Doxxing has become a powerful weapon in the Hong Kong protests

Having your private information leaked for political reasons may become the new normal

9 Oct, 2019 10:14am EDT

“Since my personal information has been posted online, I get a lot of hidden phone calls,” said David, a victim of Hong Kong’s recent doxxing boom.

David, an alias used to avoid bringing further unwanted attention, had his private information leaked on a website that targets Hong Kong protesters and anyone thought to support them. 

And he’s not alone. Hundreds of people on both sides of the conflict in Hong Kong have had their sensitive personal data posted online, from protesters to police, activists to government officials.

In David’s case, alongside his own date of birth, phone number and address, the site also shows the name of his parents and their addresses.

“They don't know about that,” said David, who is in his mid-twenties.

David’s information was posted to a site called HKleaks, which targets activists, journalists, social workers and even local media magnates. The top banner of the site makes its intent clear:

“There's no escaping for any of them. We need to make all the rioters feel like they have nowhere to hide.”

HKleaks is a fairly recent channel used for doxxing pro-democracy protesters, and it has been specifically targeting journalists at the Apple Daily, a local news publication. (Picture: HKleaks)

Doxxing, the leaking of personal information for harassment and malicious intent, has long been a favored tool for keyboard warriors. Now it’s becoming an ever more prominent part of the anti-government protests in Hong Kong, which have gone on for months.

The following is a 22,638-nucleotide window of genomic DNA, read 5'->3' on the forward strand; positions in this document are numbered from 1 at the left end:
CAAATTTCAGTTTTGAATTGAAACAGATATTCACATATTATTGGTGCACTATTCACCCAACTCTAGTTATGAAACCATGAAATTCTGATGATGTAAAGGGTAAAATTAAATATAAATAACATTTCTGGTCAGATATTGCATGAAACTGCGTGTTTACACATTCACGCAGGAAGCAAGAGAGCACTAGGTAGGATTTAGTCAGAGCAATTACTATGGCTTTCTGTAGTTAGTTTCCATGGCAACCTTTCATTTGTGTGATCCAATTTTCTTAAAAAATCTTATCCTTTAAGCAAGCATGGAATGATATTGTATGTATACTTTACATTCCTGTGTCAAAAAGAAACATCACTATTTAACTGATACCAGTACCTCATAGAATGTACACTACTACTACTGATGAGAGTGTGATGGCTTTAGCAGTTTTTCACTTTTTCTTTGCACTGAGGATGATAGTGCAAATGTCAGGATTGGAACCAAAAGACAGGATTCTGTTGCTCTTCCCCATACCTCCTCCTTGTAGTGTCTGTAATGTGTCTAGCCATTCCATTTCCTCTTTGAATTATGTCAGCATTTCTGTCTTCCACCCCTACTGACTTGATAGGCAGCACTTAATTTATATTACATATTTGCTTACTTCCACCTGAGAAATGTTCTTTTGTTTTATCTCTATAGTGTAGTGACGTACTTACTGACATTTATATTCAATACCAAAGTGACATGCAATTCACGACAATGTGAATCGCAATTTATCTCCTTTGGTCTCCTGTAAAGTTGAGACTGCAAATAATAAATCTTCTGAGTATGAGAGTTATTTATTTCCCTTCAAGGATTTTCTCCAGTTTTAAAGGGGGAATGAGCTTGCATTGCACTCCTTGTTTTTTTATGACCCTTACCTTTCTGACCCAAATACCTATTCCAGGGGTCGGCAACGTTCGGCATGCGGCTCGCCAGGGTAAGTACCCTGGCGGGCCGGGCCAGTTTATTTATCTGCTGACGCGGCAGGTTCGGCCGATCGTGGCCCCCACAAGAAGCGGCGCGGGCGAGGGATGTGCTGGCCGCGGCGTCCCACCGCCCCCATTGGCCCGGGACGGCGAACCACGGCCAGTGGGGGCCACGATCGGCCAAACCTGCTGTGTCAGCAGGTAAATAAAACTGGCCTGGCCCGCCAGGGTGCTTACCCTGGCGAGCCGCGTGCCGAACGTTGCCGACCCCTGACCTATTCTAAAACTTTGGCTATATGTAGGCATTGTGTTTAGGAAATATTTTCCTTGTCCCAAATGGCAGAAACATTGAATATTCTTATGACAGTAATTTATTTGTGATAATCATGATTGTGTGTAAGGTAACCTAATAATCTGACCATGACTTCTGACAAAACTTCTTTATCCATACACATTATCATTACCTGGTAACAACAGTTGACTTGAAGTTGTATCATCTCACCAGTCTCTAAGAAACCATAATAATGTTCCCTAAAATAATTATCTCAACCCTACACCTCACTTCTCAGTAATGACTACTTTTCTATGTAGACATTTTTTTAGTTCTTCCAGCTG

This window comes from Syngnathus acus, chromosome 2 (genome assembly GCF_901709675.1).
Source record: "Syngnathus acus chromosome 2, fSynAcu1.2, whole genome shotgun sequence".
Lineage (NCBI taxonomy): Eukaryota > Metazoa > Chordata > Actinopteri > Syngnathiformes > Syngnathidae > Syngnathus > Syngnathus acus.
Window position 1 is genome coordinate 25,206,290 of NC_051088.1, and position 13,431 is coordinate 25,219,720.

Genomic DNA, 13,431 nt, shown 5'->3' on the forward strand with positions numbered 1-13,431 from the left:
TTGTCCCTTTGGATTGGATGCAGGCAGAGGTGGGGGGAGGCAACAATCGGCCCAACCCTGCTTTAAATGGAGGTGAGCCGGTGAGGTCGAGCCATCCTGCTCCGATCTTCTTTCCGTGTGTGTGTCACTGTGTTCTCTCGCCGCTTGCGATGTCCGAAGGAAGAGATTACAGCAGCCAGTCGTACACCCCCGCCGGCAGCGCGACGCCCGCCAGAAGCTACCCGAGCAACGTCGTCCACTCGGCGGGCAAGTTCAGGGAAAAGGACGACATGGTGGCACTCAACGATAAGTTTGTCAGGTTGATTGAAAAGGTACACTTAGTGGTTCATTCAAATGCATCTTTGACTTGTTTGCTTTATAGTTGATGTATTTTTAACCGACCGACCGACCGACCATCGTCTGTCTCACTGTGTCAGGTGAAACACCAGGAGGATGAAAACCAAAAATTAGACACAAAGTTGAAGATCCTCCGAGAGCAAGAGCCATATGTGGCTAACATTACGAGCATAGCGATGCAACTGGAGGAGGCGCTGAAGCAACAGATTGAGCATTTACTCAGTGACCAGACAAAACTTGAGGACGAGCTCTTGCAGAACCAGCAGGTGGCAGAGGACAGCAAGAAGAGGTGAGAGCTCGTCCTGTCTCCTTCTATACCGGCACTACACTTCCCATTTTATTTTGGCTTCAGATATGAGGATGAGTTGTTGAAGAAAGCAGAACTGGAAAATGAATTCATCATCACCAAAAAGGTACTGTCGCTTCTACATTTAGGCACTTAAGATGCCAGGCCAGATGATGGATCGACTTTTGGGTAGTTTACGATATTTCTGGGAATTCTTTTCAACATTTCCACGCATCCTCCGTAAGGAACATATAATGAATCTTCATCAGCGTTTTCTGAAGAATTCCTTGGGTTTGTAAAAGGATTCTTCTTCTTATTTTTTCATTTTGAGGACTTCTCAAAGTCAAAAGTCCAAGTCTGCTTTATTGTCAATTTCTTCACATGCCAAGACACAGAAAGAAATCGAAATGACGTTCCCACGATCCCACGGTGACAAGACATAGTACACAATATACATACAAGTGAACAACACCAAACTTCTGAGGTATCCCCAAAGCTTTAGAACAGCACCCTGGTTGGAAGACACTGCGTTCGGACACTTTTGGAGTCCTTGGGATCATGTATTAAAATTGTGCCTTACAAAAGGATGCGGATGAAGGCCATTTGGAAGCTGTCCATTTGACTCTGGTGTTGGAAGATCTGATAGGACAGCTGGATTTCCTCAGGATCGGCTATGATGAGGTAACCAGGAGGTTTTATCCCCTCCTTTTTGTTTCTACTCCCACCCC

“This is something totally new,” said Kanishk Karan, a research associate at DFRLab, Atlantic Council, which published a report on doxxing on the messaging app Telegram.

Karan’s research, published in late September, found that Telegram channels for both pro-Beijing and pro-democracy users shared staggering levels of personal information scraped from social media platforms. The channels targeting police seemed more sophisticated, revealing details about their family members.

Mr. Ng, a police officer, said that doxxing started after he appeared on TV and someone shared his Facebook profile in the comment section of a local news outlet. Accompanying it were pictures of his wife and child.

Protesters printed out pictures of police officers and pasted them on the streets of Hong Kong during a protest on China’s National Day on October 1st. We’ve blurred their faces and contact details in this photo. (Picture: Masha Borak/Abacus)

“My daughter is three years old now, turning four next month,” said Ng, adding that a picture of her with all her classmates at a sports game was posted online.